Philosophical Papers 39 (1):69-96 (2010)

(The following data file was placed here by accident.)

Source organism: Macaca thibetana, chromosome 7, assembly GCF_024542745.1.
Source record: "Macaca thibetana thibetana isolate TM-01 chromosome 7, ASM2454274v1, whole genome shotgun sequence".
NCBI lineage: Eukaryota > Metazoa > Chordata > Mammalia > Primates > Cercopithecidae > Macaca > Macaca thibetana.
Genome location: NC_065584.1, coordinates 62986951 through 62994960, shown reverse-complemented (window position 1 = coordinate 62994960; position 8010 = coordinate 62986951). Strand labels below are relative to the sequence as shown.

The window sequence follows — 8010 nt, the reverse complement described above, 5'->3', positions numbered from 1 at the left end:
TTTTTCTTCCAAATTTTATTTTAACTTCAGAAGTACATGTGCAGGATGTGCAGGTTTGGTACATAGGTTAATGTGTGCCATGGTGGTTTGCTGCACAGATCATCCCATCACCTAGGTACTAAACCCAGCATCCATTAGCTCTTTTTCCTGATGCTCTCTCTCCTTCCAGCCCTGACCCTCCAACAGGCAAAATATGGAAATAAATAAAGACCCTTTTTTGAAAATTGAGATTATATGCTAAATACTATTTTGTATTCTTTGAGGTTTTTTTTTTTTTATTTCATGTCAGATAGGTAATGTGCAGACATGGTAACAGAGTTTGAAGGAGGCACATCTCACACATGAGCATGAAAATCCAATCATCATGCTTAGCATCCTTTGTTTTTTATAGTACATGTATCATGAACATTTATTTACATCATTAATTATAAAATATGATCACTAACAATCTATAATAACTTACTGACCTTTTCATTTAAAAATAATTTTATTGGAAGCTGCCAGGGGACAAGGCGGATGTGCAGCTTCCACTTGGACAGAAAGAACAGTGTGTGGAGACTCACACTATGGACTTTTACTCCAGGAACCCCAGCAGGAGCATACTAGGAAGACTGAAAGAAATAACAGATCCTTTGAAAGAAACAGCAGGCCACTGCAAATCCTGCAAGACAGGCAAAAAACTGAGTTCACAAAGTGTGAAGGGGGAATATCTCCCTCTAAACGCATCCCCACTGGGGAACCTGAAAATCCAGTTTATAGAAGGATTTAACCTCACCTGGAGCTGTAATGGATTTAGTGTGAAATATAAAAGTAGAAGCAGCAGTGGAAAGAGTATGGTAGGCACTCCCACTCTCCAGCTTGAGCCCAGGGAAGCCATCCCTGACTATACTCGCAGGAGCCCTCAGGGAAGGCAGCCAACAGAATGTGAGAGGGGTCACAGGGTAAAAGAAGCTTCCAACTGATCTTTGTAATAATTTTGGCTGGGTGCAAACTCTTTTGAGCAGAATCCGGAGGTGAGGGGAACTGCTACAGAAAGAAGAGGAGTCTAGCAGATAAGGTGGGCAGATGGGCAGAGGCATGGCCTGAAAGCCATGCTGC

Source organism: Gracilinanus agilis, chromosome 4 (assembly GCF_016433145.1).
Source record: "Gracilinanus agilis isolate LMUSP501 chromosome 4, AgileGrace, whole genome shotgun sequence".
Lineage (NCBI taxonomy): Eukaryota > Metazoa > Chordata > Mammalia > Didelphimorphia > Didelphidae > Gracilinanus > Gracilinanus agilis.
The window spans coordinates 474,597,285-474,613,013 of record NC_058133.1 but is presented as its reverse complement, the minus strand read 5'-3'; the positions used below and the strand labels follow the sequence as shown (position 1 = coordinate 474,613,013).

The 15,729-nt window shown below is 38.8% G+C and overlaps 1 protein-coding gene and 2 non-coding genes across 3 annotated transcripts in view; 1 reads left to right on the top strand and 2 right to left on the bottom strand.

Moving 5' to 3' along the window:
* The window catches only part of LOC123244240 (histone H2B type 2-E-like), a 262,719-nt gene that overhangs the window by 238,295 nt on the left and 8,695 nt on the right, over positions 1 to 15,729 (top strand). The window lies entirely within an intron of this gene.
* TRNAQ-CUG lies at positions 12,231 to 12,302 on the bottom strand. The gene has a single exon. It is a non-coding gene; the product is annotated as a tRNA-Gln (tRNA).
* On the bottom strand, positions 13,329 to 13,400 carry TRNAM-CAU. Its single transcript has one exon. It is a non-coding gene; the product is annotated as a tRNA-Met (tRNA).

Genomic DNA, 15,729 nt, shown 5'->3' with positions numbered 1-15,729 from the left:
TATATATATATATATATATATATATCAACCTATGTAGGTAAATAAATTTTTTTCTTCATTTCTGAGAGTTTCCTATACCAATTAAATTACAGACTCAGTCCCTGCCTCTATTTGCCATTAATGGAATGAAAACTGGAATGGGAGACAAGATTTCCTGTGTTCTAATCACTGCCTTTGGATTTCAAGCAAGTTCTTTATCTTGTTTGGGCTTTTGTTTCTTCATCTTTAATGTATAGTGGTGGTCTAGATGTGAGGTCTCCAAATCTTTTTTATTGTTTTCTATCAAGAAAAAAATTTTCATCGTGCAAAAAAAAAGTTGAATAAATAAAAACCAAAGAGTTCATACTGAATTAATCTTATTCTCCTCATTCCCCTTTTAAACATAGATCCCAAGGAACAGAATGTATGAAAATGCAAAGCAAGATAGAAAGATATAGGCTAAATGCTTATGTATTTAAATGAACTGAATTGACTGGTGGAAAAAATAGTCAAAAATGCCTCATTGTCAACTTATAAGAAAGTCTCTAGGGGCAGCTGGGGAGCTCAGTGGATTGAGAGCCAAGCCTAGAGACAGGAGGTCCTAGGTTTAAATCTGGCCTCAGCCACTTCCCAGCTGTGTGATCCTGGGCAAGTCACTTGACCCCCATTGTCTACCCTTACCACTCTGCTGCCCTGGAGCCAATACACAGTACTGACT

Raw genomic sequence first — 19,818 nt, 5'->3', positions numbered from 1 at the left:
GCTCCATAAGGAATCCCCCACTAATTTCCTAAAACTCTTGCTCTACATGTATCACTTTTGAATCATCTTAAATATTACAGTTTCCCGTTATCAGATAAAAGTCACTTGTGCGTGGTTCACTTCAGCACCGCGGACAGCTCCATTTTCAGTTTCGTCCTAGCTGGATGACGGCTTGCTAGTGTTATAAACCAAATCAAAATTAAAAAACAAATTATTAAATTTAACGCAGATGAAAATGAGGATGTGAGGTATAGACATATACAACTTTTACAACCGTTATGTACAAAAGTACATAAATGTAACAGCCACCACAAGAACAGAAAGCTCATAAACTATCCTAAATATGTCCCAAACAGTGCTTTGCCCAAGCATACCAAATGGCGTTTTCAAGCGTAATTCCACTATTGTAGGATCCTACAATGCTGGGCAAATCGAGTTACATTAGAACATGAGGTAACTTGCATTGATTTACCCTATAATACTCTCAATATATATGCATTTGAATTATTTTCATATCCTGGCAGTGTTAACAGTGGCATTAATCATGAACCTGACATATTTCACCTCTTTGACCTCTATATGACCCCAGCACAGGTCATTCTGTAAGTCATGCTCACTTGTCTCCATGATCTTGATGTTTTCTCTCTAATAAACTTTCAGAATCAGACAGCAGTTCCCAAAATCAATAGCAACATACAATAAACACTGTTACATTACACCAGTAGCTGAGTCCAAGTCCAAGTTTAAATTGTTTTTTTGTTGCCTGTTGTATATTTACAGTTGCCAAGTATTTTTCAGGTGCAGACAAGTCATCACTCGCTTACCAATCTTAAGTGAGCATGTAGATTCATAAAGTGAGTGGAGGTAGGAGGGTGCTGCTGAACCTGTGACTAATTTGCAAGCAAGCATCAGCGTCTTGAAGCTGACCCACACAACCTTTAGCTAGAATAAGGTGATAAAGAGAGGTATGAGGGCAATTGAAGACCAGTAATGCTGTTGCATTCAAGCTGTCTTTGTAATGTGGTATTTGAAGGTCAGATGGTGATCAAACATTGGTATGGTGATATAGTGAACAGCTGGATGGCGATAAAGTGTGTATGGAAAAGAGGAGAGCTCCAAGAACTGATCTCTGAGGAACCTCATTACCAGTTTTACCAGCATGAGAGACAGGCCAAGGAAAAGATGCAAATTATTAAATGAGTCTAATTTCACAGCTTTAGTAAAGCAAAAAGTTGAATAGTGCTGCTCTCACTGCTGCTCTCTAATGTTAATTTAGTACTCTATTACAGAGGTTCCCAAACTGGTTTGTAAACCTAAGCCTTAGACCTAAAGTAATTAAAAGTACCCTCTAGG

The nub of the following argument is that there is a conflict between the idea of (liberal) neutrality on the one hand, and an intuitively plausible idea of political representation on the other. The conflict arises when neutrality is seen as a condition for political legitimacy: neutralist political representation is only legitimate insofar as the representative does not advance political ideas based on conceptions of the good that are not endorsed by the whole of the (reasonable) polity. However, we often encounter examples of political representation that do not live up to this demand but nevertheless seem legitimate. Hence, neutralists should explain either why this counterintuitive notion of representation does not follow from neutrality or explain what representatives are meant and allowed to do in such a political arrangement. A plausible neutralist rejoinder to this is to say that legitimacy is not dependent on neutrality for all political decisions. Neutrality is important (only or predominantly) regarding a certain body of political decisions, viz., using the Rawlsian idiom, 'constitutional essentials and matters of basic justice.' However, such a two-levelled approach is not without its problems. I argue that a skein of theoretical and practical challenges to the two-levelled approach undermines, or at least weakens, this attempt to solve the problem about representation and neutrality, and that the two-levelled approach is unclear in certain key aspects. The aim of the article is, however, quite modest. It is not to challenge neutrality per se ; rather, it is a call for further clarification of the issues pertaining to the relationship between neutrality and representation
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